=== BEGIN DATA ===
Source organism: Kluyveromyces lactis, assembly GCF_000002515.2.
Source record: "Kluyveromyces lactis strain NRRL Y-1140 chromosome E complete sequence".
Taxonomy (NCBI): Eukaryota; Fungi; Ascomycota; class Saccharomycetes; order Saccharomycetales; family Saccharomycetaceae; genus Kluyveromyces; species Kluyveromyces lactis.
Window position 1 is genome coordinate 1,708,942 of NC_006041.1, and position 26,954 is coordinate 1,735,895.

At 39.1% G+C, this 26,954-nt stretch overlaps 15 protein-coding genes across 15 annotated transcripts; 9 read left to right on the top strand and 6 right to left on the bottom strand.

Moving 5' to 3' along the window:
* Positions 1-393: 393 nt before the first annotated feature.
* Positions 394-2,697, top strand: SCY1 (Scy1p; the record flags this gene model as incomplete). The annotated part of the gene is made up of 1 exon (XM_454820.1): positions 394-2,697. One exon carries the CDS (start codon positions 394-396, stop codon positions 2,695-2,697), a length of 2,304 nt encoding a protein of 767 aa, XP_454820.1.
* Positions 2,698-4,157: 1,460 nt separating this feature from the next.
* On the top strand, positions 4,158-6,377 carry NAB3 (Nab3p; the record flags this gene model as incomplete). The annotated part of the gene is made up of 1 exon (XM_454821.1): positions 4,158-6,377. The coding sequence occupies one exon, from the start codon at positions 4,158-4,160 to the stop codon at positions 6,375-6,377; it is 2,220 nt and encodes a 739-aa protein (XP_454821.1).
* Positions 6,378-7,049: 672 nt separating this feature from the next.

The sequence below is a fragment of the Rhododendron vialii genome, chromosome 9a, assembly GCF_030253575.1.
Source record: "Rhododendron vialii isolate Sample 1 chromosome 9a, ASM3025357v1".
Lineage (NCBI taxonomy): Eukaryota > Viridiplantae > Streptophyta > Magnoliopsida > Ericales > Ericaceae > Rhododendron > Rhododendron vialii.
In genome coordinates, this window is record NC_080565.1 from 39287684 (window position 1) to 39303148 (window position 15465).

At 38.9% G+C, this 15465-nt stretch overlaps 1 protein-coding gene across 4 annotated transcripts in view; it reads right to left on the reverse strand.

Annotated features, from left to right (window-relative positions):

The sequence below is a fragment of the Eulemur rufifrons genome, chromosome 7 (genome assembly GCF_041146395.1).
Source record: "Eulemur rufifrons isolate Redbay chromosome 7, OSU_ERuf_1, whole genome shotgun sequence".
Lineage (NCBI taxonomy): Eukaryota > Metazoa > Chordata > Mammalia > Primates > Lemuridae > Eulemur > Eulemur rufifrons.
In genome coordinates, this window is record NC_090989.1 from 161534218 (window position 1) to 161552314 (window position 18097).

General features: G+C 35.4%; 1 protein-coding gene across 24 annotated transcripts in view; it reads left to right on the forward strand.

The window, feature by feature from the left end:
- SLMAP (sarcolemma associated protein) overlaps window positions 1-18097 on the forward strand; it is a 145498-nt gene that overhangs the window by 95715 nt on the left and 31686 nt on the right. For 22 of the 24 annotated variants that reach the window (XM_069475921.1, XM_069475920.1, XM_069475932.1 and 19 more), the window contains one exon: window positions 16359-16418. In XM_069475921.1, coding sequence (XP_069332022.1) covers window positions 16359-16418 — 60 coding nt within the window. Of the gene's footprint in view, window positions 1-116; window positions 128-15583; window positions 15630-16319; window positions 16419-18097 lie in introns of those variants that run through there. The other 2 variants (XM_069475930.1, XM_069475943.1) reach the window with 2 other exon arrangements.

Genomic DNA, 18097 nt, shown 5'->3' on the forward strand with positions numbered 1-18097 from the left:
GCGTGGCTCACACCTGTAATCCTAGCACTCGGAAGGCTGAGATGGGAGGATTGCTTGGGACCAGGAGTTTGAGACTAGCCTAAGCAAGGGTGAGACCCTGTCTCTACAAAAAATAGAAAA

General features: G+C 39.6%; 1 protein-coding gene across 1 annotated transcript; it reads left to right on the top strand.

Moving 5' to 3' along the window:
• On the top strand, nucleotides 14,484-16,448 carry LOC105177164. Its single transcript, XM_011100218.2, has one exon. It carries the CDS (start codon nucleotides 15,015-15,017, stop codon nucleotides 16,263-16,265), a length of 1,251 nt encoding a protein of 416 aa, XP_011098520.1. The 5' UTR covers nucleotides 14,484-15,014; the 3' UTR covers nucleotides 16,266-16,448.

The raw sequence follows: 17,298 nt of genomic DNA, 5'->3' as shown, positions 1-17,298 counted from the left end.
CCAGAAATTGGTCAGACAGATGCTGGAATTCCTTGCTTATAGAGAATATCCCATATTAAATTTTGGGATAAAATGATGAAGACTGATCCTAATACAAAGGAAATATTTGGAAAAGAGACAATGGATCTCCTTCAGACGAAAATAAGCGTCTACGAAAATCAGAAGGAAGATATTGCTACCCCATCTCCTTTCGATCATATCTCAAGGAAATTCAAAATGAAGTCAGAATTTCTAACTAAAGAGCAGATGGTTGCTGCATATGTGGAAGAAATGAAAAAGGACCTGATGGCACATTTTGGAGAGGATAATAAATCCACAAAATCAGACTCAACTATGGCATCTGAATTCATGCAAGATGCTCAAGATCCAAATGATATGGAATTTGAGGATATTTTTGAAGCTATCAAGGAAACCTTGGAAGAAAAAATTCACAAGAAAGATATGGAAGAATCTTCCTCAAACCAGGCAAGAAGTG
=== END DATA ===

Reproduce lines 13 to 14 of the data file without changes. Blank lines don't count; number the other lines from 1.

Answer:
Source record: "Rhododendron vialii isolate Sample 1 chromosome 9a, ASM3025357v1".
Lineage (NCBI taxonomy): Eukaryota > Viridiplantae > Streptophyta > Magnoliopsida > Ericales > Ericaceae > Rhododendron > Rhododendron vialii.